Who's laughing now? Nigel Farage forces Ukip into the political mainstream with a stunning haul of seats in the local elections but how will he cope with the big time?

His party was dubbed a bunch of clowns – but they emerge as serious nationwide threat to three main parties

When the scale of Ukip’s electoral triumphs started to become clear, Nigel Farage had swapped the green Barbour he has worn during much of the campaign for his Arthur Daley-esque camel-coloured number with the suede collar. And while the Ukip leader managed to be more statesman-like than usual in a hectic round of TV and radio interviews, he was unable quite to free himself from his familiarly fluent sales patter.

Quite how he knows, to take a trivial example, that “good old Ken Clarke, looking as though he had been dragged through a hedge backwards after a bad Saturday night”, managed to add three per cent to the Ukip vote share by calling its members “clowns, fruitcakes and all the rest of it” is a bit of a mystery.

Sweeping assertions like this one are no doubt forgiveable in his moment of elation. But, from now, he is going to find his statements are subjected to greater scrutiny. The hard-smoking, pint-swilling “rather engaging geezer” – as he was once described by Boris Johnson – is hardly going to turn into a fully paid-up member of the buttoned-up political class he purports to despise. But it’s possible that we may hear less of his past frequenting of lap-dancing clubs, jokes about having enjoyed his job working in the City every day “until lunchtime”, and slightly dodgy gags about the death of the late Eastleigh MP Stephen Milligan, all of which he regaled a parliamentary press gallery lunch with a couple of weeks ago.

For this is the big time. It already seemed bizarrely missing the point to see BBC News’s election coverage dominated by a studio panel of the hitherto three “main parties”, when the drama’s main character was elsewhere: if not Hamlet without the Prince, this was Julius Caesar without Brutus, the political giant-slayer that Farage, after years of being patronisingly written off as a bit of a joke, now threatens to be.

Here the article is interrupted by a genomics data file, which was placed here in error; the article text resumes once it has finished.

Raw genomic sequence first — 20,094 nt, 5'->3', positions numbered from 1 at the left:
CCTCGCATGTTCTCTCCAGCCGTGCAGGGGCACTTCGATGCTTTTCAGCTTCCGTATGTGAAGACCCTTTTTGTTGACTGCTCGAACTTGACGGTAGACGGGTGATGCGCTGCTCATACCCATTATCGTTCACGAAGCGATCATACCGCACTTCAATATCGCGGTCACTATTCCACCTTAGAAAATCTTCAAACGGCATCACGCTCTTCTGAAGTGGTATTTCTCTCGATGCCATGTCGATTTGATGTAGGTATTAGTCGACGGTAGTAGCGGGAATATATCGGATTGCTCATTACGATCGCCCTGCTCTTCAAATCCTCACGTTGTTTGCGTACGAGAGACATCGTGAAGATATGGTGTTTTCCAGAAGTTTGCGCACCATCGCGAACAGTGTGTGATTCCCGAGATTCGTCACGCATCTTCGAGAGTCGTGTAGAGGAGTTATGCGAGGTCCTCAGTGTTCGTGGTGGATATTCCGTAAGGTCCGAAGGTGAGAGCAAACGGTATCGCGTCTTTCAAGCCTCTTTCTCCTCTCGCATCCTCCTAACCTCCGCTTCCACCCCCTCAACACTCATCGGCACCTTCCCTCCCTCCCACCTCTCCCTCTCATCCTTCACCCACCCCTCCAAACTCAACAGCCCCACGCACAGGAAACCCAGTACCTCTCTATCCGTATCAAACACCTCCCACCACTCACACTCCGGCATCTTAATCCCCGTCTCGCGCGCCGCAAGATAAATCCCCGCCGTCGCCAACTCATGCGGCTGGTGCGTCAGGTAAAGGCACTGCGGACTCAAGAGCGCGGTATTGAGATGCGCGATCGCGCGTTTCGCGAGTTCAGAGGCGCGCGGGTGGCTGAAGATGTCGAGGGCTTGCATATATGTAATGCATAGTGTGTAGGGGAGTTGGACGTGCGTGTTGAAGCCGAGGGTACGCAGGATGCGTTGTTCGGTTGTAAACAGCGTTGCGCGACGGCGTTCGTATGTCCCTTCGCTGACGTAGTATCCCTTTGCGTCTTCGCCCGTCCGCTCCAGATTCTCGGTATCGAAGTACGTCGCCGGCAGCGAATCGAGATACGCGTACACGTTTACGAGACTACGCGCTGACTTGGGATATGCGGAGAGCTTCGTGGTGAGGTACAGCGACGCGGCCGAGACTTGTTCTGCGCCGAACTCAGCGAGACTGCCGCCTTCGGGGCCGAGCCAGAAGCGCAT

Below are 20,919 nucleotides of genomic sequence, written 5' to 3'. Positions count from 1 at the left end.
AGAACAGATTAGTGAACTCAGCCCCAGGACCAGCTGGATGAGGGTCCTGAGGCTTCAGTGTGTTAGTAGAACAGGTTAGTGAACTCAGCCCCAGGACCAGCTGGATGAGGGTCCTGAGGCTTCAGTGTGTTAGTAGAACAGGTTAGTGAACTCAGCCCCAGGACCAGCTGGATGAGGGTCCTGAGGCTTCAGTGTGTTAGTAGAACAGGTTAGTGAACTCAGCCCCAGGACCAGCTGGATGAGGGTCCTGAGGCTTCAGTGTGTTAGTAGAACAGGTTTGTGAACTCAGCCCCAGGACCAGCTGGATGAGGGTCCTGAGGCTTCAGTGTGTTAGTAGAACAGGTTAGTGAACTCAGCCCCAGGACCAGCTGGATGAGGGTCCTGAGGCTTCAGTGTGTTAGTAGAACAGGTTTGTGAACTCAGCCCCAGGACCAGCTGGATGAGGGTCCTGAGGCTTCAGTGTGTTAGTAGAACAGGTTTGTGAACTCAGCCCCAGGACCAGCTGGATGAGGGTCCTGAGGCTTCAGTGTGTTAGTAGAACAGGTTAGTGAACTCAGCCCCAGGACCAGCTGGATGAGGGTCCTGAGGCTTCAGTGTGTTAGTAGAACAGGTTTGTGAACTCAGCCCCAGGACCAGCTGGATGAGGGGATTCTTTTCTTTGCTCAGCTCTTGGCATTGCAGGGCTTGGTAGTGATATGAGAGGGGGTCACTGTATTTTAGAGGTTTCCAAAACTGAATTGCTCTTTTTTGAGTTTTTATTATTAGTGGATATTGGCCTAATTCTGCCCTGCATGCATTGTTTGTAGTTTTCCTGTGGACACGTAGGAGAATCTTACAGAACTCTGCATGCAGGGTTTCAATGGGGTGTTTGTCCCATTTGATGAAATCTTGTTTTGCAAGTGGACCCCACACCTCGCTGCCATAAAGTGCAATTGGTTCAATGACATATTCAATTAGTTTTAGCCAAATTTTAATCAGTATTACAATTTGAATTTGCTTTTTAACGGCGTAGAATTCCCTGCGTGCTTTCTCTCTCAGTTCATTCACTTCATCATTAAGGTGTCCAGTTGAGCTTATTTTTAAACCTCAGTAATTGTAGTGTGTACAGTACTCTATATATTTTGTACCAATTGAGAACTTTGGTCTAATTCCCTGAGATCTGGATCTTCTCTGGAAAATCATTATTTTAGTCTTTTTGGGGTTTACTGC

What Farage definitely has is a populist “this guy is actually saying what he thinks” appeal. This has stood him well as he tells voters deeply disillusioned by an economic mess for which they still blame all the main parties that their leaders are “all the same” and went to the “same schools and Oxford colleges”. And he has finally fused his obsession with EU withdrawal, which isn’t a hot issue for voters, with immigration, which is, by claiming the first is the answer to the second.

Yet his own background is not quite as classless or anti-politics as he likes to imply. The son of a stockbroker who went to Dulwich College, he did indeed work in the City and only left the Conservative Party when John Major signed the Maastricht Treaty. In a BBC interview yesterday, he compared Ukip’s position to that of the game-changing SDP in the early 1980s, which didn’t win many seats but broke the mould by changing politics.

The difference may be that whereas the SDP pushed politics – and especially the Labour Party – towards the centre ground, Ukip’s attempt is likelier to push it – and especially the Tory party – even further to the right.

Comparisons with Europe, where economic slump has propelled mavericks like the Italian comedian Beppe Grillo to political prominence, have become commonplace. A more relevant comparison might be with the Tea Party and its impact on the US Republicans.

Not all of this will be easy. Anyone who has been around the country in the last week, including in Folkestone, where Ukip won all three county council seats, has been struck by voters saying they were mainly going for Ukip as a mid-term “protest” or, as a pensioner in Long Eaton put it, to “give ‘em all a good kicking”. It may not last.

Farage – who, it’s rumoured, is not an easy man to work with – is a one-man band presiding over an “outfit” he himself complains is difficult to lead. He has yet to deal fully with the apparent undesirability of some of his candidates, since the excuse that Ukip does not yet have the resources to monitor all 1,700 of them in these elections will not wash a second time. For now, however, he looks like being on a roll, at least until the European elections. As the man himself, quoting Bob Monkhouse, likes to say: “They’re not laughing now.”